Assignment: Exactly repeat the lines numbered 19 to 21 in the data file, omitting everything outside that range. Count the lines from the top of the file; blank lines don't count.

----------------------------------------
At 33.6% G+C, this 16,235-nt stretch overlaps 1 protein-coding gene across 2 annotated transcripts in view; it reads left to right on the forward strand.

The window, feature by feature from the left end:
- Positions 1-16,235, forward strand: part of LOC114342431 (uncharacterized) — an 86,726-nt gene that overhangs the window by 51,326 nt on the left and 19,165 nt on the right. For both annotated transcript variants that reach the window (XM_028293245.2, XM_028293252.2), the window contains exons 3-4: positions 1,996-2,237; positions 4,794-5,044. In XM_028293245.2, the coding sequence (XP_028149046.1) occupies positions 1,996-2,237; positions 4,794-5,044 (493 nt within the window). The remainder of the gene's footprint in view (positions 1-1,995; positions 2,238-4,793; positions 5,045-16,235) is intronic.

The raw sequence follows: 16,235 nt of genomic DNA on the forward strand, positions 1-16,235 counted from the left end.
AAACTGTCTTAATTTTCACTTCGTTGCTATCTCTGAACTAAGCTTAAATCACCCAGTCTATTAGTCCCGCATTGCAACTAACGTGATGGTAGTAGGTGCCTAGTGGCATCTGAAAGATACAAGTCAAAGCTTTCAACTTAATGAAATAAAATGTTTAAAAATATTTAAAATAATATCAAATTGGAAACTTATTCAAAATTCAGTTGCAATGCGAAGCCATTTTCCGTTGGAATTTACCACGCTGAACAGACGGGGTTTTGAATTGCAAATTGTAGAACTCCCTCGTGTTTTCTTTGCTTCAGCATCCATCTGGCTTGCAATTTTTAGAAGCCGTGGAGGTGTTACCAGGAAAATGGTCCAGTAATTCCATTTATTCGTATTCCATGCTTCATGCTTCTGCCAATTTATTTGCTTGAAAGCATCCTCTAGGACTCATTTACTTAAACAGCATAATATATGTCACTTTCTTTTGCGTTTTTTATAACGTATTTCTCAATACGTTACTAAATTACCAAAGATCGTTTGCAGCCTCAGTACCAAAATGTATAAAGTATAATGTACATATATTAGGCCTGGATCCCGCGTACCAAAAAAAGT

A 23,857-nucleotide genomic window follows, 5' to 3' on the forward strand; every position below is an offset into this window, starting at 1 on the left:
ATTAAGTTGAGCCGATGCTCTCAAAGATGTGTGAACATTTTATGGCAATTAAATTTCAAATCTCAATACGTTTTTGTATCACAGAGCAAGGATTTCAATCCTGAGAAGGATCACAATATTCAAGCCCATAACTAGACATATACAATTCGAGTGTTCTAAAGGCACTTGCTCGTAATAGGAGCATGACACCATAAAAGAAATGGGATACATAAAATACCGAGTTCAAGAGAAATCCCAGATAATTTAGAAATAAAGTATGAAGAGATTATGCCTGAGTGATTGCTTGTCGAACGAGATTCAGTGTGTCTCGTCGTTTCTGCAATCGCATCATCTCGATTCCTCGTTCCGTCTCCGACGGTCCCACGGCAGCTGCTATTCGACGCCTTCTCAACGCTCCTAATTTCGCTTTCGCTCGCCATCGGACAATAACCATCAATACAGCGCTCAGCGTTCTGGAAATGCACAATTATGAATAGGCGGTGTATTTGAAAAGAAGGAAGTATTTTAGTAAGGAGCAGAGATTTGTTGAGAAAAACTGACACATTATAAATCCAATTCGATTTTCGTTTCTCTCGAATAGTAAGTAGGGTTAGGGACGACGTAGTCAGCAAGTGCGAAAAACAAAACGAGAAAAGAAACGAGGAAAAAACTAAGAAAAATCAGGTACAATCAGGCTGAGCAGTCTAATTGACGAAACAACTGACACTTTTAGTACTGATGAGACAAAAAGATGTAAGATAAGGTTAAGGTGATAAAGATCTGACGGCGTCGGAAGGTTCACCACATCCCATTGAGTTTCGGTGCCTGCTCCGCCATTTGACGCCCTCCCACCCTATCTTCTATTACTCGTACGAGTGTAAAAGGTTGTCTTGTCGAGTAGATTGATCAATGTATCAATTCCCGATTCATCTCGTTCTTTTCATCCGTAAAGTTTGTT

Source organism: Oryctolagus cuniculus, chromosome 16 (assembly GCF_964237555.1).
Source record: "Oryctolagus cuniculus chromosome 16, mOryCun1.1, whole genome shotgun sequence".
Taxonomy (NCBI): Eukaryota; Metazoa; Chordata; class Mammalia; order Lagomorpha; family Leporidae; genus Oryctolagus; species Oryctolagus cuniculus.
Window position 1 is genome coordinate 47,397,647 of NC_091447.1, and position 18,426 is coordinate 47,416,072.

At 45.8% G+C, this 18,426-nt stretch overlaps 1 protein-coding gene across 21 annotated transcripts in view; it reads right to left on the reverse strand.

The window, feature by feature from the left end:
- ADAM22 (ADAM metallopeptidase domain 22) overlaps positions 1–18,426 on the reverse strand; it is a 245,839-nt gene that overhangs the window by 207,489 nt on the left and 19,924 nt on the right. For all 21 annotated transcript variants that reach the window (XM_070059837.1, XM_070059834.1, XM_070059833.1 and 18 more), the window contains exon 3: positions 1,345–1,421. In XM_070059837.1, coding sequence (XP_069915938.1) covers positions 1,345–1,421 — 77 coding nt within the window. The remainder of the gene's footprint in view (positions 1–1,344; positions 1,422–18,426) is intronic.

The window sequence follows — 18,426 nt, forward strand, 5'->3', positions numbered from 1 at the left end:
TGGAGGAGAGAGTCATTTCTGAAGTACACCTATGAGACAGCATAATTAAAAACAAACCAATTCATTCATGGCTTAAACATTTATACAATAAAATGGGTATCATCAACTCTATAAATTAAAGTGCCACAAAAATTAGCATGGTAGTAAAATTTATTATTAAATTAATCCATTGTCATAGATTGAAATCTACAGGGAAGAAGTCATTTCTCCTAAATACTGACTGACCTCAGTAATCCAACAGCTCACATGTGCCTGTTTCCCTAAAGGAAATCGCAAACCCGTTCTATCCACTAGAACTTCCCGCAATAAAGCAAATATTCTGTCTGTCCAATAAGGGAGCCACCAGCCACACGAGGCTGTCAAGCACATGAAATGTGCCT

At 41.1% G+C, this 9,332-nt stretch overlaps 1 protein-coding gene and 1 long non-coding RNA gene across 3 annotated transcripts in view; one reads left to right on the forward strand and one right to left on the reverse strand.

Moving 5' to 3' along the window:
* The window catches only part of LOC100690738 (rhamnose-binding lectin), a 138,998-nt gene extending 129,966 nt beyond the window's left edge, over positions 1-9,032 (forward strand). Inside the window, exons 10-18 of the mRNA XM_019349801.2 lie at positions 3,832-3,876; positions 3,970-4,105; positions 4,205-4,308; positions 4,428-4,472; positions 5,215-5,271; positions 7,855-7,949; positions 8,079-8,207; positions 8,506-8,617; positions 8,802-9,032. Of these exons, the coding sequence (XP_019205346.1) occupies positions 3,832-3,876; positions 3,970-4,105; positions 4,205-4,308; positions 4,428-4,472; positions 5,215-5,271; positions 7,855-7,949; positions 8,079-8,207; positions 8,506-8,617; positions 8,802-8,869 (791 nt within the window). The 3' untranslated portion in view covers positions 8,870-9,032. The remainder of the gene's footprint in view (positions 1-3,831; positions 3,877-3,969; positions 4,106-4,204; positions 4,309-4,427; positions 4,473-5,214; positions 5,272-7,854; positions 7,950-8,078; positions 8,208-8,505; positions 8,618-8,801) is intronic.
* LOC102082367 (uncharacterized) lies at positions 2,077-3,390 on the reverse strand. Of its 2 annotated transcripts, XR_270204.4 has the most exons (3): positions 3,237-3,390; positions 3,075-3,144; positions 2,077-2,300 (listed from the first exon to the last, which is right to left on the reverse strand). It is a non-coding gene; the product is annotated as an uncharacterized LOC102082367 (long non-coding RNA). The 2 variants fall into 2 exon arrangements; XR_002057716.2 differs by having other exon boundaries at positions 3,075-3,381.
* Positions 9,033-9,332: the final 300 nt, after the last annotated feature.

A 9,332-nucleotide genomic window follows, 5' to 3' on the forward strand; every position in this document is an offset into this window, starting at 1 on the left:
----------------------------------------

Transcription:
* The window catches only part of LOC100690738 (rhamnose-binding lectin), a 138,998-nt gene extending 129,966 nt beyond the window's left edge, over positions 1-9,032 (forward strand). Inside the window, exons 10-18 of the mRNA XM_019349801.2 lie at positions 3,832-3,876; positions 3,970-4,105; positions 4,205-4,308; positions 4,428-4,472; positions 5,215-5,271; positions 7,855-7,949; positions 8,079-8,207; positions 8,506-8,617; positions 8,802-9,032. Of these exons, the coding sequence (XP_019205346.1) occupies positions 3,832-3,876; positions 3,970-4,105; positions 4,205-4,308; positions 4,428-4,472; positions 5,215-5,271; positions 7,855-7,949; positions 8,079-8,207; positions 8,506-8,617; positions 8,802-8,869 (791 nt within the window). The 3' untranslated portion in view covers positions 8,870-9,032. The remainder of the gene's footprint in view (positions 1-3,831; positions 3,877-3,969; positions 4,106-4,204; positions 4,309-4,427; positions 4,473-5,214; positions 5,272-7,854; positions 7,950-8,078; positions 8,208-8,505; positions 8,618-8,801) is intronic.
* LOC102082367 (uncharacterized) lies at positions 2,077-3,390 on the reverse strand. Of its 2 annotated transcripts, XR_270204.4 has the most exons (3): positions 3,237-3,390; positions 3,075-3,144; positions 2,077-2,300 (listed from the first exon to the last, which is right to left on the reverse strand). It is a non-coding gene; the product is annotated as an uncharacterized LOC102082367 (long non-coding RNA). The 2 variants fall into 2 exon arrangements; XR_002057716.2 differs by having other exon boundaries at positions 3,075-3,381.
* Positions 9,033-9,332: the final 300 nt, after the last annotated feature.